They both rolled their eyes.

‘You always say that, Mum,’ Jess said, grinning at her brother.

‘It’s true. You three kids are my proudest achievement. And I know the last few months have been awful and I wish … well, I just wish that …’ Kate was choking up.

Luke put his hand on her arm. ‘It’s okay, Mum. You did everything you could. Dad’s just a selfish dickhead.’

‘Luke, don’t speak about your father like that.’

‘Daddy’s a dickhead,’ Bobby shouted from the door, giggling.

Kate glared at Luke.

He shrugged. ‘I speak the truth.’

‘You’re eighteen, Luke. You should know when to zip it. And as for you, Bobby, you’re supposed to be waiting in the car.’

Luke flung his arm around her and pulled her in for a hug. ‘Chill, Mum.’ To Bobby he said, ‘Don’t use bad words. It’s not cool.’

‘But you said it and you’re cool.’ Bobby frowned, trying to make sense of these conflicting statements.

Kate bent down to look her youngest in the eye. ‘Bad language is not okay. You know that and so does Luke. Now, come on, all of you, Granddad’s waiting for us.’ She ushered them downstairs and out of the front door, telling them to get into the car and buckle up.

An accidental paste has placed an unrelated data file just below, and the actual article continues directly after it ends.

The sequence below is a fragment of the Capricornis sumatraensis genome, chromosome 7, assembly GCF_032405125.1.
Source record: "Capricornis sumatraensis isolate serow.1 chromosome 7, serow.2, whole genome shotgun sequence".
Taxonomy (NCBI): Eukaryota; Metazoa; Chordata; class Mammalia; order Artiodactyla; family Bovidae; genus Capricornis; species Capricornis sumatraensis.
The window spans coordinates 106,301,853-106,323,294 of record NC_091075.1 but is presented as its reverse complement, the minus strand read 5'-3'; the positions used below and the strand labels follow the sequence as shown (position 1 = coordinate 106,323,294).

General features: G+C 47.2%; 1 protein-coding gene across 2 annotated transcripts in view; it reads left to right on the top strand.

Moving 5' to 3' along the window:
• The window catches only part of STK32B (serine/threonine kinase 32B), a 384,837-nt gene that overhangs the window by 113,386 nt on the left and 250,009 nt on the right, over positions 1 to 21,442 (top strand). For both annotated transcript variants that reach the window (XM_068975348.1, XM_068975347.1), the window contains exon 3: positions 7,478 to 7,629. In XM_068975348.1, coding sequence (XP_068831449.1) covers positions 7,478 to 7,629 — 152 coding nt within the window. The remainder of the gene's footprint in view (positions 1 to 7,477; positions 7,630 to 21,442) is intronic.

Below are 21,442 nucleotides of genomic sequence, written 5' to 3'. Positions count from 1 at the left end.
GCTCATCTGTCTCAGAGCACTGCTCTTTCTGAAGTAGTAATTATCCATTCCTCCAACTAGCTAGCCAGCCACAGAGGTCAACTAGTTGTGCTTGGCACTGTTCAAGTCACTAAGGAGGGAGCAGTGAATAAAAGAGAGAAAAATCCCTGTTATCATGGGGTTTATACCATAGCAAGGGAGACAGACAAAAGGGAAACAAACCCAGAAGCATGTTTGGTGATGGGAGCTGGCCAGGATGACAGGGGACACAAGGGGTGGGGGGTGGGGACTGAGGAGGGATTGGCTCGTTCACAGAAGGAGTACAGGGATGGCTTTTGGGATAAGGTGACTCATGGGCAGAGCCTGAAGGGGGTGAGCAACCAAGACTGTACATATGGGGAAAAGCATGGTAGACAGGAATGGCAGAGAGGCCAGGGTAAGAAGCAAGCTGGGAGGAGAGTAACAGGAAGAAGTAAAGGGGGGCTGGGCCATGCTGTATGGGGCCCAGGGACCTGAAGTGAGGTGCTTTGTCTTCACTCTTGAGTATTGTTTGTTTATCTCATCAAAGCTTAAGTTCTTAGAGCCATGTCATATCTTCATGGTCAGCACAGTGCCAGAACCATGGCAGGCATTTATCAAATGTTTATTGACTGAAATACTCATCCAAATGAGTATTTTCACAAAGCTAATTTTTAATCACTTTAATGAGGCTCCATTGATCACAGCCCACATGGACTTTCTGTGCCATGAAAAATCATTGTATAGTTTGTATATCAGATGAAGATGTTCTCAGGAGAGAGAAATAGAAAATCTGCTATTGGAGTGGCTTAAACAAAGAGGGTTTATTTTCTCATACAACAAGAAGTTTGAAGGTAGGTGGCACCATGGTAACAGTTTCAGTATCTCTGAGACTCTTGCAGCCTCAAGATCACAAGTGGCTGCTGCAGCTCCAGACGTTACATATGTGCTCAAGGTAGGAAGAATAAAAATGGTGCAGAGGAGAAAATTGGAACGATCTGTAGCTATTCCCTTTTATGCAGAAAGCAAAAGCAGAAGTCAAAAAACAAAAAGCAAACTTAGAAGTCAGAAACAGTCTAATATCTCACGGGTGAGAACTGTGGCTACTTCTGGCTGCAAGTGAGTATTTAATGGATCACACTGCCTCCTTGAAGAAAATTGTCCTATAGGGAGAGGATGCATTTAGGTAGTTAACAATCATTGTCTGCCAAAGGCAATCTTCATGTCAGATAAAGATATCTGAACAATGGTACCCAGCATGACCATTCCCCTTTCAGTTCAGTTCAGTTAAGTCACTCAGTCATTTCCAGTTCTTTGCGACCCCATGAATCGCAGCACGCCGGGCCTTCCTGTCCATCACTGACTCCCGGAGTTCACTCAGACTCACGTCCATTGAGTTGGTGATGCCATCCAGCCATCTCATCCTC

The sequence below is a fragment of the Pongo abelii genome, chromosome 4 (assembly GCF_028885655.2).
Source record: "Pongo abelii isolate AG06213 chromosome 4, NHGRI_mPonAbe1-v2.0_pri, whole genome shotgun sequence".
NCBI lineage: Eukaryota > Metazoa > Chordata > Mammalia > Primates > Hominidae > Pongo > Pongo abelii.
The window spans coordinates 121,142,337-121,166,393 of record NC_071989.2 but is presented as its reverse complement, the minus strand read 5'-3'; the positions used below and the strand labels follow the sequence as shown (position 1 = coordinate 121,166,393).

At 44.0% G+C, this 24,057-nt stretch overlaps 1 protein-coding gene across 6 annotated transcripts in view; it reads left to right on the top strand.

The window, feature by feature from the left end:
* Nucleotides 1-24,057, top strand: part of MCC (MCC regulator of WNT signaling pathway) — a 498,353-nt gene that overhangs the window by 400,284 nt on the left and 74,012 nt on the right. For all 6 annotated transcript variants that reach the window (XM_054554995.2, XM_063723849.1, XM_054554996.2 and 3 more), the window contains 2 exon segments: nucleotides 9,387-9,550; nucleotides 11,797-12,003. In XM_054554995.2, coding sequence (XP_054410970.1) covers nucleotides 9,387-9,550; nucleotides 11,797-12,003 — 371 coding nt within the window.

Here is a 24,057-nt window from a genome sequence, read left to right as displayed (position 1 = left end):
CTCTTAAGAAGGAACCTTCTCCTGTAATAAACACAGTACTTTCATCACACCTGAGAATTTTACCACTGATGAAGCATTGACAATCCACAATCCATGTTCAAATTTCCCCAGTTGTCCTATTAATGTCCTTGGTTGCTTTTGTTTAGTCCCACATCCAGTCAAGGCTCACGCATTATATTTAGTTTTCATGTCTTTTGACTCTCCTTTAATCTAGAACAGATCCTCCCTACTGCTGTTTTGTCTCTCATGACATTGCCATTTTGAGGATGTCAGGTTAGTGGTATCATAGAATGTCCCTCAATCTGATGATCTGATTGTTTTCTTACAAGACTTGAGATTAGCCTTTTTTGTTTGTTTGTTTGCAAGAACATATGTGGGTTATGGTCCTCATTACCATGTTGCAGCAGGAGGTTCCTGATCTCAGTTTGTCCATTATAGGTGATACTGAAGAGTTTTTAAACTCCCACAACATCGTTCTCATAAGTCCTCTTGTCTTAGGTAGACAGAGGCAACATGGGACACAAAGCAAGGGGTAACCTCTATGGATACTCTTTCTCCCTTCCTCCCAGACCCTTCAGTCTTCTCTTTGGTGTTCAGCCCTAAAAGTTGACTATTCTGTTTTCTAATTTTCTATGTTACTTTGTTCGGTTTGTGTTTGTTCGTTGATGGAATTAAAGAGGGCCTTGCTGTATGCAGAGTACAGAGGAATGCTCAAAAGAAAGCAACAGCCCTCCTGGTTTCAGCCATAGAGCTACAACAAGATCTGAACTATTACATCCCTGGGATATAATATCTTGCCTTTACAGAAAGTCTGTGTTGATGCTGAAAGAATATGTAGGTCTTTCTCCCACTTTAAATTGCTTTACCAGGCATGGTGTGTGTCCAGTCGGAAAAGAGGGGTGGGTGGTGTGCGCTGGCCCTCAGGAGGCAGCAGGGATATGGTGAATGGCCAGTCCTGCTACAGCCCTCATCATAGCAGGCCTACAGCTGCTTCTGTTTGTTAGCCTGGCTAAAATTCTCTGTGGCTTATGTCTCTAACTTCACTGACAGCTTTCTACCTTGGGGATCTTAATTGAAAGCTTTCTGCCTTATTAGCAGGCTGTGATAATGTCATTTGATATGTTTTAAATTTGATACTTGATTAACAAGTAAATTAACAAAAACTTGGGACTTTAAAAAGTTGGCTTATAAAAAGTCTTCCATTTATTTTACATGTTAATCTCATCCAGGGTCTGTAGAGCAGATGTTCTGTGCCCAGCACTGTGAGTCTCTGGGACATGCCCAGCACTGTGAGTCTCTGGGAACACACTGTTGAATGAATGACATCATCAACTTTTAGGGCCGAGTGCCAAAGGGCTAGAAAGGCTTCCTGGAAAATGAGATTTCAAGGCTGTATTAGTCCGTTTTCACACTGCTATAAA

Once they’d left, she allowed herself a few minutes for a final walkabout. It was stupid: she should just walk out of the door and not look back, but it was so hard to leave the place. You spent all your time creating a home, but you never really knew just how much it meant to you until it was taken away. This had been her sanctuary from the world, the place she most enjoyed being, an extension of herself and her hopes for the future. Now, it wasn’t hers any more, and she had no idea what her future held – stress, loneliness and financial worry, probably. Nick had taken everything from her, home, security and, most of all, her self-esteem. Leaving her for a younger model was so clichéd it should make her laugh. But it wasn’t funny. It hurt like hell. The pain of it kept looping out and around her, drowning her sense of self and self-worth.

Slowly, she forced herself to walk towards the front door. She didn’t want to go. She had a brief, crazy thought of staging a sit-in protest and forcing the bank to let her keep it, but she knew that was daft. Besides, this home and that future were gone now: the place was stripped bare, back to how it was when they’d first bought it. Just like me, Kate thought sadly. Right back to square one.

Her phone pinged and she pulled it out of her pocket. A message from Maggie. She opened it and smiled. Trust Maggie and her perfect timing! Today must be hell for you. Chin up! I’ll be over at the weekend to help you unpack and put manners on George! I’ll bring wine. Lots and lots of wine! You’ll be okay. Love you. M.